Thursday, August 14, 2008

ID, please


The family photo sorting and scanning went smoothly until I turned to the bankers’ box labelled “misc.” It is so daunting I think I will put the project aside for a while. Maybe going back later with a fresh eye will yield better results. Meanwhile, the point of the undertaking was to preserve the most important images by putting them on CDs or DVDs and storing them away from home -- easily accomplished by giving copies to family members.

At the same time I was bringing together these top priority photographs, I was revising and supplementing the physical (hard copy) albums, and making sure they were archivally “correct.” And it strikes me -- belatedly -- that the collection of real (non-digital) photos ends with the purchase of my first digital camera. All the more reason to get everything copied onto CDs.

Of course it is possible to order prints from digital photos -- most photo management programs enable this if the computer has an internet connection. But it is important to remember such photos are available only in standard sizes, so a picture which has been cropped to non-conforming proportions (like square, or tall and narrow) may come out looking rather odd.

One thing this project has reminded me of is the importance of identifying people in photos! Fortunately I had an aunt who was able to put names and places to many of the group pictures from that side of the family, and my mother did the same for her line. But there are a few which need further work. One photo is of a lovely young woman with two small children. Sadly, she was killed in an accident at the age of 26. I know her name, and that of her surviving spouse, but not the children’s names. However, with the date of death, it should not be too difficult to find an obituary.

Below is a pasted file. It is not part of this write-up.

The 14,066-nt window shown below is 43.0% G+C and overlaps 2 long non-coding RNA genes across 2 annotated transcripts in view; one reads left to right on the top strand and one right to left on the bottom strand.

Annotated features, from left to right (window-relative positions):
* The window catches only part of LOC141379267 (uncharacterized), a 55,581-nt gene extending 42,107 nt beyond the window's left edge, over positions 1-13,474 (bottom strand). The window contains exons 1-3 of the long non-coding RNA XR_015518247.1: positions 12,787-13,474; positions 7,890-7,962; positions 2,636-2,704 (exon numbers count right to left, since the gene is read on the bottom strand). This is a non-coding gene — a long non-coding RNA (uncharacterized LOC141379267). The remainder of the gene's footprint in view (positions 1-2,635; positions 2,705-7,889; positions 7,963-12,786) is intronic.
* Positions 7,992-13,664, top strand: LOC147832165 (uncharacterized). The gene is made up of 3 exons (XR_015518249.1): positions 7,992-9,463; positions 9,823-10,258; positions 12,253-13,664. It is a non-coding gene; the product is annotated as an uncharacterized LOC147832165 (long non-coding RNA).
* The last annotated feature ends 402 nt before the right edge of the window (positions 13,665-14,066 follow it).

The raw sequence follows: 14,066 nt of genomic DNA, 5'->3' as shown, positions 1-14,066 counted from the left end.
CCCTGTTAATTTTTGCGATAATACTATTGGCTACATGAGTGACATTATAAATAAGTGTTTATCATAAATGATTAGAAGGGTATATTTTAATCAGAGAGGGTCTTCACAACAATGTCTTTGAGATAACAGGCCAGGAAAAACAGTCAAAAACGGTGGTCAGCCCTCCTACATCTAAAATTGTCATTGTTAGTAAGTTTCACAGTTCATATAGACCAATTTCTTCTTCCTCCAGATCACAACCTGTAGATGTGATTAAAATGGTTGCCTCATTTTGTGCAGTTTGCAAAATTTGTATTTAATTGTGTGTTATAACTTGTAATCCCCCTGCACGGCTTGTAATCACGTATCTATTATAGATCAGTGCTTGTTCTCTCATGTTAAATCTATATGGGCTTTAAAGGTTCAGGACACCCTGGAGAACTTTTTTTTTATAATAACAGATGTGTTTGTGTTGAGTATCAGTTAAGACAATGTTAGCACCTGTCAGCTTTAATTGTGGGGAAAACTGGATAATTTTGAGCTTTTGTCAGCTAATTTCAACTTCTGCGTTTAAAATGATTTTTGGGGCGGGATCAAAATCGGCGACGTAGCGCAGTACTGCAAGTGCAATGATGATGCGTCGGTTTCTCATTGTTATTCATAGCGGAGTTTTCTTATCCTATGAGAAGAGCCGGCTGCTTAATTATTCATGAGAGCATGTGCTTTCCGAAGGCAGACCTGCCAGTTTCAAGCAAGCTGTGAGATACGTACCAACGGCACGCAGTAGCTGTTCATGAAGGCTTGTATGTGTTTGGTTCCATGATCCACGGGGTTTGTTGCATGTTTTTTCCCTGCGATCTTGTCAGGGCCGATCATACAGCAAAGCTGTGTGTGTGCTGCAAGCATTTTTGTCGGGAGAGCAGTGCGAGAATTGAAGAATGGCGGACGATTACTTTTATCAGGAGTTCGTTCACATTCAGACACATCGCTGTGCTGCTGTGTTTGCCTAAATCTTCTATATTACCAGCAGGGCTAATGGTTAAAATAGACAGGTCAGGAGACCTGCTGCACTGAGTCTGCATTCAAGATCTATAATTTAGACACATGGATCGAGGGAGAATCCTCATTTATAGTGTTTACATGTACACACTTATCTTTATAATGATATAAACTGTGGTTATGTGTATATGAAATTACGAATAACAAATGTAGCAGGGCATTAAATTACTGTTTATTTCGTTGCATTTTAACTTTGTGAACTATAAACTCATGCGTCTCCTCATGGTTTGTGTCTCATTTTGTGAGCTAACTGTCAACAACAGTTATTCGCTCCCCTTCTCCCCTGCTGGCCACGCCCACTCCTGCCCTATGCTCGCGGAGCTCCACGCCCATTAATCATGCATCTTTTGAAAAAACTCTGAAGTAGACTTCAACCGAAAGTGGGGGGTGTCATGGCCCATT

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In other news, you should know about the extraordinary work going on through the auspices of the LDS Church (which also sponsors the Family History Library). The Mormons are supervising the indexing of immense numbers of documents and posting the results online. As with their Family History Library data, use of these is FREE. To take a look, go to familysearchlabs.org, click on “record search,” then “search ancestors,” then select your preferred region from the world map. I was thrilled to find Ohio death records, 1908-1953, allowing me to pinpoint the death date for the young mother mentioned above, and an actual image of her death certificate. New material is being posted regularly, so it is worthwhile to check the site periodically. (You can also volunteer to help, from home.)

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Hope you like my photo of scarlet flax. It is just a reminder that while we are embroiled in genealogy or the demands of daily life, it is important to stop and smell the flowers. (OK, so linum grandiflorum var. rubrum isn’t fragrant -- you get the idea.)

2 comments:

Anonymous said...

Mary, the photograph that you mentioned is very interesting to me, as I have researched the Nyce family, and I have the information that links the Hamilton, Nyce, and Cain families. The Reverend Benjamin Markley Nyce married Cyrus Hamilton's daughter Melissa. Melissa's brother, Orlando, married into the Cain family and later went into business with his brother in law, Homer C. Cain. Benjamin Nyce was an inventor who devised an ice-cooled cold storage building for the preservation of fruit. Harry Nyce was one of Benjamin and Melissa's children, who also became a minister. I hope that this helps--I can supply documentation for all of the above if you wish.

Mary Minton said...

"Anonymous," I would love to correspond, but your comment does not include an email address. You can reach me at famfinder@comcast.net It sounds as if we have similar data -- I am related to the Sarah Cain who married Orlando, and have some patent papers which Homer took out re the cold storage building.
-- Mary M